Rick R. Ramirez
SOCIAL MEDIA EDITOR
Four members of the UTRGV Chess Team competed in The President’s Cup tournament. The grandmasters placed second in the national competition, falling short by one point to Webster University.
“We are the best of Texas,” UTRGV Chess Coach Bartlomiej “Bartek” Macieja said. “There was only one more team from Texas presented there: Texas Tech. We won against them in the first round, so it’s a huge success. Last time we qualified for the Final 4 [of College Chess] was five years ago.”
The President’s Cup tournament, also known as the Final 4 of College Chess, took place April 1-3 at the Marshall Chess Club in New York City.
UTRGV defeated Texas Tech by 3-1, lost against Webster University by 2.5-1.5 and was victorious 3-1 over Columbia Univeristy.
The tournament closed with Webster University at 8.5 points; UTRGV, 7.5; Texas Tech, 5.5; and Columbia University, 2.5.
The last time the team qualified for The President’s Cup was in 2010 as legacy institution University of Texas at Brownsville.
Each team member who competed in the tournament is an international student and relatively new to the U.S.
Carlos Hevia, a freshman computer science major from El Vedado, Cuba, said his father taught him how to play chess at an early age. He later enrolled in a sports school before joining the Cuban National Development Chess team.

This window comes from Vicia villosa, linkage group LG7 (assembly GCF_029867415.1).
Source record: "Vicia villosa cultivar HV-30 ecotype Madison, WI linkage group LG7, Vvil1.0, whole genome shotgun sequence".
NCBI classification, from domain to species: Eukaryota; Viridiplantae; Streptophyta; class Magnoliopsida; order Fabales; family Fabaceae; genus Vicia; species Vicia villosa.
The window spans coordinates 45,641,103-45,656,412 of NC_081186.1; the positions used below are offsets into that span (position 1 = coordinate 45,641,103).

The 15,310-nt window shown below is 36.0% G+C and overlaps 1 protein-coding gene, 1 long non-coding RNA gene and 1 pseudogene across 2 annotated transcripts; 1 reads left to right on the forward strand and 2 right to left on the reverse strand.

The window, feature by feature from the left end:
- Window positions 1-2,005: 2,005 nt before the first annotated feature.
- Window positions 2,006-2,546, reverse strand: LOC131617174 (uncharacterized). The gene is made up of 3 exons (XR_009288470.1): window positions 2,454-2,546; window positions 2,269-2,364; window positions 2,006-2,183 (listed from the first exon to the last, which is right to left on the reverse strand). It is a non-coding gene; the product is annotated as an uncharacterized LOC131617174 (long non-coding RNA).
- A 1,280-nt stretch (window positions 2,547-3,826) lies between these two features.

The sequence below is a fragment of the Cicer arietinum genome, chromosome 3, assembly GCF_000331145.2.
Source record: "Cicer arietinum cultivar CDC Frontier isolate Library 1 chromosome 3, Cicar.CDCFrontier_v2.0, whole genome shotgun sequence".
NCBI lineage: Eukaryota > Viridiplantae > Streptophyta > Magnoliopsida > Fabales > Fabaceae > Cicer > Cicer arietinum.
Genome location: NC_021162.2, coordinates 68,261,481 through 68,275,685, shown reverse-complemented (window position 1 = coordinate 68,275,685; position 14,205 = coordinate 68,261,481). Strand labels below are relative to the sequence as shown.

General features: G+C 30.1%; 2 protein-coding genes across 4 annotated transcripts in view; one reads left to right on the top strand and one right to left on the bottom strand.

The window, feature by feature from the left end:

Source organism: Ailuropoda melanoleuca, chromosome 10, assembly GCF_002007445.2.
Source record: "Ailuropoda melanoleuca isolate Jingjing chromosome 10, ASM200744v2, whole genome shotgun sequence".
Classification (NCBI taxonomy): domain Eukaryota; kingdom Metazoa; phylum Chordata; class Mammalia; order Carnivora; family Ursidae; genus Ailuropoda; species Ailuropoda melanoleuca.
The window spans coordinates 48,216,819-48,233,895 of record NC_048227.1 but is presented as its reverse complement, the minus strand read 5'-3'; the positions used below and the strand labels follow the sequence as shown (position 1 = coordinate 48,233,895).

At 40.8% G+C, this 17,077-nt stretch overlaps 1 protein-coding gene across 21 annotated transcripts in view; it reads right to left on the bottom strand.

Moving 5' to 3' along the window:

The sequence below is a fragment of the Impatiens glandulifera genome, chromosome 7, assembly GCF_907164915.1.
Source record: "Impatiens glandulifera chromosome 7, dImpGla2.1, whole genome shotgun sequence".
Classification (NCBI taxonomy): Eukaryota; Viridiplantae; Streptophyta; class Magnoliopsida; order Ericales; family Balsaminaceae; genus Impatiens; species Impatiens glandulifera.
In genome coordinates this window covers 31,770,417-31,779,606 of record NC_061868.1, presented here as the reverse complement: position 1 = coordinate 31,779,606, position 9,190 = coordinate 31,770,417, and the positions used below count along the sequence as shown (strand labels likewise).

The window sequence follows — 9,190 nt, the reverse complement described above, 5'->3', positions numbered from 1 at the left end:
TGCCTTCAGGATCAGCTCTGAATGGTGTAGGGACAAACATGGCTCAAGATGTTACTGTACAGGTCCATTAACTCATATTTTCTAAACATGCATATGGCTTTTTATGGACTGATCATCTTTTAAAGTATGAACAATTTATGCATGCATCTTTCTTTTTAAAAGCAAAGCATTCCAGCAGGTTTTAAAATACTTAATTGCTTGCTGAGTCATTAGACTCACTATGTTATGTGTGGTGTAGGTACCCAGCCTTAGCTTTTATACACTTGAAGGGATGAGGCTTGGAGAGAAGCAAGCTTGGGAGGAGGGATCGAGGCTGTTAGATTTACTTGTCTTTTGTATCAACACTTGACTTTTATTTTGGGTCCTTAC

“Estuve tres años en la Preselección Nacional de Cuba antes de venir acá”, the Cuban national said. “He jugado en varios campeonatos nacionales, varios torneos importantes en Cuba”. (“I was three years in the Cuban Developmental National team before coming over here. I’ve played in several national championships, several important tournaments in Cuba.”)
Physics sophomore Andrey Stukopin, like Hevia, has spent less than two years in the U.S. and has been playing chess for more than 10 years.
“I started when I was 7,” Stukopin said. “Chess is very popular in Russia. Many of my friends started as early as 4.”
Stukopin is a native of Rostov, Russia, and visits his family each summer. He shares an apartment with team member and computer science senior Holden Hernandez, who also competed in the Final 4 of College Chess.
“We showed a very decent quality of chess and we tried our best,” he said. “[Coach] Bartek made the success real. He puts a lot of hard work and even helps us with our homework.”
Anton Kovalyov, a computer science junior from Montreal, Canada, also participated in the tournament.
To qualify for The President’s Cup, the UTRGV Chess Team competed and tied for first place in the Pan American Intercollegiate Chess Championship in Cleveland, Ohio, in December 2015.
“That’s the most prestigious, most important event of the year. All colleges that have chess programs participated,” Macieja said about the Pan American Intercollegiate Chess Championship. “It was a huge success. We never tied for first before.”